PhotoIn a move that would secure its place in the $800 billion food and packaged goods market, Amazon is trying to convince some of the world’s biggest brands to start shipping their products directly to online shoppers and bypass notable chain stores like Wal-Mart, Target, and Costco.

The company has sent invitations to the executives of prominent packaged goods makers, asking them to come to its headquarters in Seattle in May to hear its proposal, according to a Bloomberg report.

“Times are changing. . . Amazon strongly believes that supply chains designed to serve the direct-to-consumer business have the power to bring improved customer experiences and global efficiency. To achieve this requires a major shift in thinking,” the invitations read.

Delivering straight to doorsteps

If successful, Amazon would topple the current structure that packaged goods makers have with brick-and-mortar retailers and completely change the way that many products are designed, made, packaged, and shipped.

Manufacturers would no longer have to worry about making sure the product stands out on a grocery aisle shelf, since consumers would no longer have to stroll those aisles. The Bloomberg report points out that many items could be packaged according to new shipping needs; laundry detergent could come in sturdier, leak-proof containers and food items could come in durable and simpler packaging. Supply could also be controlled by plants that produce items based on individual needs instead of just filling trucks with inventory.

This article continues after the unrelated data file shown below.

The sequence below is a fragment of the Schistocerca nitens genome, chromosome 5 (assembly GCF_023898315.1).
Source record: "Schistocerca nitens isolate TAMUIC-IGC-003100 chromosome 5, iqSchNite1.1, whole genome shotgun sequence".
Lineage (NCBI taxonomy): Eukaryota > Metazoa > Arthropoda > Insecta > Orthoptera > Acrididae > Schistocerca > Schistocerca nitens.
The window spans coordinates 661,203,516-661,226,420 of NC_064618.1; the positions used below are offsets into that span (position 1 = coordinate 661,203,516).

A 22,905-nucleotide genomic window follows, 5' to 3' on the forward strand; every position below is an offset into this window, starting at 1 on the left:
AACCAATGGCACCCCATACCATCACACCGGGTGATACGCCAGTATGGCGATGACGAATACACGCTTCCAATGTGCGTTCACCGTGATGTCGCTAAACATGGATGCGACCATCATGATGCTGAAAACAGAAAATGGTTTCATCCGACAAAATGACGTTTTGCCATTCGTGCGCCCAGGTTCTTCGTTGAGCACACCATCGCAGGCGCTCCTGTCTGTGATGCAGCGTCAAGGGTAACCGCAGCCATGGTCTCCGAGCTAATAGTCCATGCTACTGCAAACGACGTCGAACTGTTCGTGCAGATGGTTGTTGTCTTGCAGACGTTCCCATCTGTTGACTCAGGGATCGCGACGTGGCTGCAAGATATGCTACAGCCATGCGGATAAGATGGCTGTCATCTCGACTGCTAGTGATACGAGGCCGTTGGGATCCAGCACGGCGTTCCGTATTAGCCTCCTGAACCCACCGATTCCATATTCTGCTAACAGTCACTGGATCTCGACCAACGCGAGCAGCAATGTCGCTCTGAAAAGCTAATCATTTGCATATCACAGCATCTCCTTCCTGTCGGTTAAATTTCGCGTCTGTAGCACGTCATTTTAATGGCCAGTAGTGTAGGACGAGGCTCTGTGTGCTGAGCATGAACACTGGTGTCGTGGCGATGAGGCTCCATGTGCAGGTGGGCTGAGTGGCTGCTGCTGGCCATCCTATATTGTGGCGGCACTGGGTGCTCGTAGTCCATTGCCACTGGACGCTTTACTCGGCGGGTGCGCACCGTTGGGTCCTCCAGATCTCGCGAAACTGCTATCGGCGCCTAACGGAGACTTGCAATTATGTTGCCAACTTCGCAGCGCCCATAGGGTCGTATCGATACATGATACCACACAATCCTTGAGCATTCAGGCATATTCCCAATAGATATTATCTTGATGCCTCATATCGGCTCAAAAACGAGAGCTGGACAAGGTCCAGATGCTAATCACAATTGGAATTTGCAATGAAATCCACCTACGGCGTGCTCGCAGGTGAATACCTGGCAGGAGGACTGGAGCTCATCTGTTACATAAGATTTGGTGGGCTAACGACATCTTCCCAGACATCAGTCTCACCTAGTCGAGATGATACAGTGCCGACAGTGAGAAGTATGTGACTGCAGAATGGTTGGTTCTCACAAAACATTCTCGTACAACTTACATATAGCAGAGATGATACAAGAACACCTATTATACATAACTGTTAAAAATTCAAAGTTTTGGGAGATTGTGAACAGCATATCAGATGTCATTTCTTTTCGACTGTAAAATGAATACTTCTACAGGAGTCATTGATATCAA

Experts have pointed out that online grocery sales have mostly floundered in recent years, but such a drastic move could represent a big change in the way that manufacturers sell their products and consumers shop for their essentials.

“Most of these people haven’t been interested in e-commerce because e-commerce has been such a small piece of their overall sales,” says Melissa Burdick, vice president of e-commerce at The Mars Agency marketing firm. “But we’ve reached a tipping point. We’re at a time when companies are ready to start figuring this stuff out.”

Fear of missing out

So, how likely is it that packaged goods companies will be onboard with the idea? While it might be understandable to think that companies might want to retain the status quo, many might be loath to dismiss Amazon and then miss out on any future success.

"There was a big perceived penalty for missing the boat, fear of missing out on growth," says Jim Hertel, senior vice president at the marketing firm Inmar Inc. "Fear, more than anything else, may compel these companies to pay attention," adds analyst Ken Cassar.

Of course, brick-and-mortar retailers aren’t likely to go down without a fight. Many chains have already elected to provide online shopping options to blunt the impact of online shopping sites like Amazon, and it’s easy to point out that the proposal hasn’t yet addressed who will ship all of items (though Amazon does have the means of fulfilling those services.)

Regardless of how the plan shakes out, it’s at least worth noting that the idea of innovation in the industry isn’t dormant. What that means for shoppers remains to be seen. 

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